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A.B.C. Telegraphic Codes, seven editions 1873-1936

This page brings together all seven of the ABC code editions, plus the related A1 code, two of which are not available in digital versions at this time. The fourth and fifth editions were widely used, judging by the number now available in libraries and in the used book market — each of my three copies of the fourth edition is annotated/customized, in two of them quite heavily. This page gathers notes on all of those editions.

A summary of the various editions, emphasizing their growing length (in pages and in items) and the changing nature of their codewords, is presented below.
 

ednyearpagescodeword type, regimecodeword rangessections, page rangesno of entriesobservations
ABC 11873216Webster, including proper namesAbacot > Zigzag
Aalar > Timanthes
sentences   1-125
other   126-216
total
6,250
7,050
13,300
A substitution cipher (pp v-vii in this edition) appears in ABC2 and ABC3, and is removed in ABC4.
ABC 21874312Webster, including proper namesAaronical > Zounds
Aalar > Vulturtius
Zabdiel > Zytomiers
phrases   1-190
other   193-302
addenda   305-312
total
9,500
8,700
200
18,400
carefully revised and considerably enlarged
ABC 31876312Webster, max 10L
St Petersburg 1875
Aaronical > Zounds
Aalar > Vulturtius
Zabdiel > Zytomiers
phrases   1-190
other   193-302
addenda   305-312
total
9,500
8,700
200
18,400
differs from 1874 edition only in occasional changed codewords
ABC 41881480Webster (part 1)
Euro languages (part 2), max 10L
London 1879
Aaronical > Zigzag
Bugbear > Wryness
Ababilo > Tereniabin
Minutaglia > Zygomatic
I vocabulary   1-310
I addenda   313-332
II (stocks &c)   337-447
II addenda   451-480
total
15,500
500
8,650
750
25,400
large revision and expansion of previous editions
A118871240Euro languages, max 10L
London 1879
Abacanando > Zabucando
Alumbre > Truhaneria
Truhanesco > Verhungern
I vocabulary   1-702
II (stocks &c)   705-1184
II addenda   1187-1240
total
41,074
45,149
1,620
87,843
enormous expansion; superscript to each codeword indicates Euro language from which it is taken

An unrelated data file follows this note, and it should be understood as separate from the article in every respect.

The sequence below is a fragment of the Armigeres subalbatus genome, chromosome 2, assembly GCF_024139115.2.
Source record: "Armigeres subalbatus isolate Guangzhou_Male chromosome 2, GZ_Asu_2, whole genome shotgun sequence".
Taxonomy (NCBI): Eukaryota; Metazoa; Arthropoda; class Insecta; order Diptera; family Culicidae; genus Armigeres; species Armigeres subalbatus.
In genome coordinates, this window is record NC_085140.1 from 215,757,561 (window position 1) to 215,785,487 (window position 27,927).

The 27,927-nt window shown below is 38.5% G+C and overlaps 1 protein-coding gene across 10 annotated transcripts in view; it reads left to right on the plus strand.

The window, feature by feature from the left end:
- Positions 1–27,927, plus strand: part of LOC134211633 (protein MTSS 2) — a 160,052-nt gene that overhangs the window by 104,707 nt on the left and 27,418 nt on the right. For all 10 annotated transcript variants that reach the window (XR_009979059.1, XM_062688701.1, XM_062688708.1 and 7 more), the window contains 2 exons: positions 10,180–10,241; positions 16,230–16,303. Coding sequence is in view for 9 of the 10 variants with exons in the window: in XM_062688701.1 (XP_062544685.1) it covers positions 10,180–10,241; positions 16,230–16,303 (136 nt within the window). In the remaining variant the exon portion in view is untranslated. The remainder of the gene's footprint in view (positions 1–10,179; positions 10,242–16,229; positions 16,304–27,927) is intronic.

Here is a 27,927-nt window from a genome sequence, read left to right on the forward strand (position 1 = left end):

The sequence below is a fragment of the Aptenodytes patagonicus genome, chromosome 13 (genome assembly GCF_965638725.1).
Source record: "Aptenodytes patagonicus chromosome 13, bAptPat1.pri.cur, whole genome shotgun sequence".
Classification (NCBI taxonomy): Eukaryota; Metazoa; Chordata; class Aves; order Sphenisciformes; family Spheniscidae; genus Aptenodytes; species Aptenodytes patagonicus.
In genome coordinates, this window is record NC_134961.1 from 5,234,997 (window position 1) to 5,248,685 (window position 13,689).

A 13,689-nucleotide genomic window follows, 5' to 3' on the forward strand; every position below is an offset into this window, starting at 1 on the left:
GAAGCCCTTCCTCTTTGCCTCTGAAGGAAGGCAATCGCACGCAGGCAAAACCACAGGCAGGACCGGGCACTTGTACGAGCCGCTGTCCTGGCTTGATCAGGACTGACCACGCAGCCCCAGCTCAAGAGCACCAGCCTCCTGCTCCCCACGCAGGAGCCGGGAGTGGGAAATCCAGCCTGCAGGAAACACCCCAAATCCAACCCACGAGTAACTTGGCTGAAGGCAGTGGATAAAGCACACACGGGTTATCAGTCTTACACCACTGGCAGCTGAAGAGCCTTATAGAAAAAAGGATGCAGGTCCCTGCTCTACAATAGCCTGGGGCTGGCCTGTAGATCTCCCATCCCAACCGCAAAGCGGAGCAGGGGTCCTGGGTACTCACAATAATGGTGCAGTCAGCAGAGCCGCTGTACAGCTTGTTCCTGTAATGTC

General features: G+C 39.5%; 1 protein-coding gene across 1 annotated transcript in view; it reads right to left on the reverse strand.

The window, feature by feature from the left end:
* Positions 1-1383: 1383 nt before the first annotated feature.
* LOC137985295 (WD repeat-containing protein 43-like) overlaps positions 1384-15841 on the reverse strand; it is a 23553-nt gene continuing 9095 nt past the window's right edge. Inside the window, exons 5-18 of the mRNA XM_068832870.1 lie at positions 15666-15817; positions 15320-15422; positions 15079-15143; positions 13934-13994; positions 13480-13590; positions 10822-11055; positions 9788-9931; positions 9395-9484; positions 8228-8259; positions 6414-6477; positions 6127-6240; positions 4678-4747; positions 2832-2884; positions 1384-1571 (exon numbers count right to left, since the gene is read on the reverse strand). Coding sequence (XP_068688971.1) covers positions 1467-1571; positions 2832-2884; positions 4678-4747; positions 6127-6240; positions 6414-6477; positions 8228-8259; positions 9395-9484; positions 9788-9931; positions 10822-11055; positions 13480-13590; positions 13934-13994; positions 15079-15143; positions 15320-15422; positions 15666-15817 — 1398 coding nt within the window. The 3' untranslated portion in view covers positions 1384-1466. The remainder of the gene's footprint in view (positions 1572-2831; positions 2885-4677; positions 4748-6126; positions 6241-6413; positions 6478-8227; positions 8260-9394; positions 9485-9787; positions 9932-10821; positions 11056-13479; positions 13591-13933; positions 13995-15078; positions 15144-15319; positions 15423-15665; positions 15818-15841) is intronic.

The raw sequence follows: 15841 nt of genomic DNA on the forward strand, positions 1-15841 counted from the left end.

Night Signal Code1894xi + 40lights, and flags
London 1894
signal numbers and lettersemergency signals x-xi
I vocabulary   1-25
II 29-40
total
24
1,250
1,144
2,418
some sections incomplete; prospectus
ABC 519011400Berne official vocabulary 1901Aavora > Zaboli
Afterwelt > Ruisset
Ruisvoren > Stygnes
I vocabulary   1-768
II (stocks &c)   771-1313
II addenda   1317-1400
total
44,794
55,770
2,520
103,084
now competing with Western Union, Liebers, et al codes; not large change from A1 (1887)
ABC 519151420
(1706)
5th ed., improved by the addition of five-letter codewords opposite the full codewords and part III.
ABC 6192013865L (2L difference), anticipating Paris 1925, Cortina 1926ABAAB> ZYZYO
IJAAW > IUZYZ
vocabulary   1-1369
supplement   1370-1386
terminal index   (146pp)
total
88,370
479

88,849
half code word(s)... having the appearance of real words (pronounceable)
ABC 719367475L (2L difference)AACAC > MEKUB
MEKXE > ZAGFA
ZAGID > ZYZYR
1 shipping/insurance   1-379
2 trade/gen phrases   381-727
supplement   728-747
total
53,168
53,269
3,000
109,437
 

The ABC codes bore the name of William Clauson-Thue (1834?37?-1907). His death noted in The London Gazette (May 31, 1907; pdf here), in a notice for claims/demands on his estate. There too is mentioned Florence Charlotte Elizabeth Clauson-Thue, presumably his daughter. F. C. E. Faulkner is listed as one of two proprietors in the sixth (1920) edition, and proprietor in the seventh (1936) edition.

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1873 ABC Universal Commercial Electric Telegraphic CodegeneralLondon google   |   archive.org

Specially adapted for the use of Financiers, Merchants, Shipowners, Brokers, Agents, &c — Simplicity, Economy & Secrecy

W. Clauson-Thue. London: Rock Terrace, Talfourd Road, Peckham, 1873
Bodleian copy (196.e.26)

ABC1st_1873_ABC2nd_1874_p1compare_900w764h.jpg

1st (code) pages, ABC Telegraphic Code (1873) at left, second edition (1874) at right. Cropped and cleaned, but relative scale accurate. (Both from Google scans.)

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1874 ABC Universal Commercial Electric Telegraphic Code, second editiongeneralLondon google

Specially adapted for the use of Financiers, Merchants, Shipowners, Brokers, Agents, &c — Multum in Parvo — Second Edition.